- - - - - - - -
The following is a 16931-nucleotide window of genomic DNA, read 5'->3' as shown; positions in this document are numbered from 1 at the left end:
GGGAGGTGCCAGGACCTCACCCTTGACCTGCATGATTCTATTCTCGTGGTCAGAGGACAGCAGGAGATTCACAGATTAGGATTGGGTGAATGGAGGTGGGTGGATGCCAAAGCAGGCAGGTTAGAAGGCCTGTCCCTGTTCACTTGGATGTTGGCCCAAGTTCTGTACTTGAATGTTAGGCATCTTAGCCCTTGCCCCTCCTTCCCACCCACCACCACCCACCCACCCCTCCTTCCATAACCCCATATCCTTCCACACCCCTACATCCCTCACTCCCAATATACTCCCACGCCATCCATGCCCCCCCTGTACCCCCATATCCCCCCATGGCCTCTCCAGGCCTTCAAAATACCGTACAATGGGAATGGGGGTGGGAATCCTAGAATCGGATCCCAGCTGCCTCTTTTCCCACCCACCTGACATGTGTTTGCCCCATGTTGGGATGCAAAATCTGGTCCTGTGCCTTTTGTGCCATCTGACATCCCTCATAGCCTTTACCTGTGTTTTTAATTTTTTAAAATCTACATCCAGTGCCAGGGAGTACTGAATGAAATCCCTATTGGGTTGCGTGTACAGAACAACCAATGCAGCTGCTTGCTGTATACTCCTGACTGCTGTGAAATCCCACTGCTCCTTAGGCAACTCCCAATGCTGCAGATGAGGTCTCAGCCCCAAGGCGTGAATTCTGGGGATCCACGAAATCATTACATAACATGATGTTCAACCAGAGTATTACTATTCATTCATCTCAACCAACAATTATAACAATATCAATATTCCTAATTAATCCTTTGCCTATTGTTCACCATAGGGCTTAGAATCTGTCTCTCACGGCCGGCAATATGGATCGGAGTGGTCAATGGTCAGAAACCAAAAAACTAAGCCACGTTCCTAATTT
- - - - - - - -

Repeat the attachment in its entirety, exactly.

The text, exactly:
The following is a 16931-nucleotide window of genomic DNA, read 5'->3' as shown; positions in this document are numbered from 1 at the left end:
GGGAGGTGCCAGGACCTCACCCTTGACCTGCATGATTCTATTCTCGTGGTCAGAGGACAGCAGGAGATTCACAGATTAGGATTGGGTGAATGGAGGTGGGTGGATGCCAAAGCAGGCAGGTTAGAAGGCCTGTCCCTGTTCACTTGGATGTTGGCCCAAGTTCTGTACTTGAATGTTAGGCATCTTAGCCCTTGCCCCTCCTTCCCACCCACCACCACCCACCCACCCCTCCTTCCATAACCCCATATCCTTCCACACCCCTACATCCCTCACTCCCAATATACTCCCACGCCATCCATGCCCCCCCTGTACCCCCATATCCCCCCATGGCCTCTCCAGGCCTTCAAAATACCGTACAATGGGAATGGGGGTGGGAATCCTAGAATCGGATCCCAGCTGCCTCTTTTCCCACCCACCTGACATGTGTTTGCCCCATGTTGGGATGCAAAATCTGGTCCTGTGCCTTTTGTGCCATCTGACATCCCTCATAGCCTTTACCTGTGTTTTTAATTTTTTAAAATCTACATCCAGTGCCAGGGAGTACTGAATGAAATCCCTATTGGGTTGCGTGTACAGAACAACCAATGCAGCTGCTTGCTGTATACTCCTGACTGCTGTGAAATCCCACTGCTCCTTAGGCAACTCCCAATGCTGCAGATGAGGTCTCAGCCCCAAGGCGTGAATTCTGGGGATCCACGAAATCATTACATAACATGATGTTCAACCAGAGTATTACTATTCATTCATCTCAACCAACAATTATAACAATATCAATATTCCTAATTAATCCTTTGCCTATTGTTCACCATAGGGCTTAGAATCTGTCTCTCACGGCCGGCAATATGGATCGGAGTGGTCAATGGTCAGAAACCAAAAAACTAAGCCACGTTCCTAATTT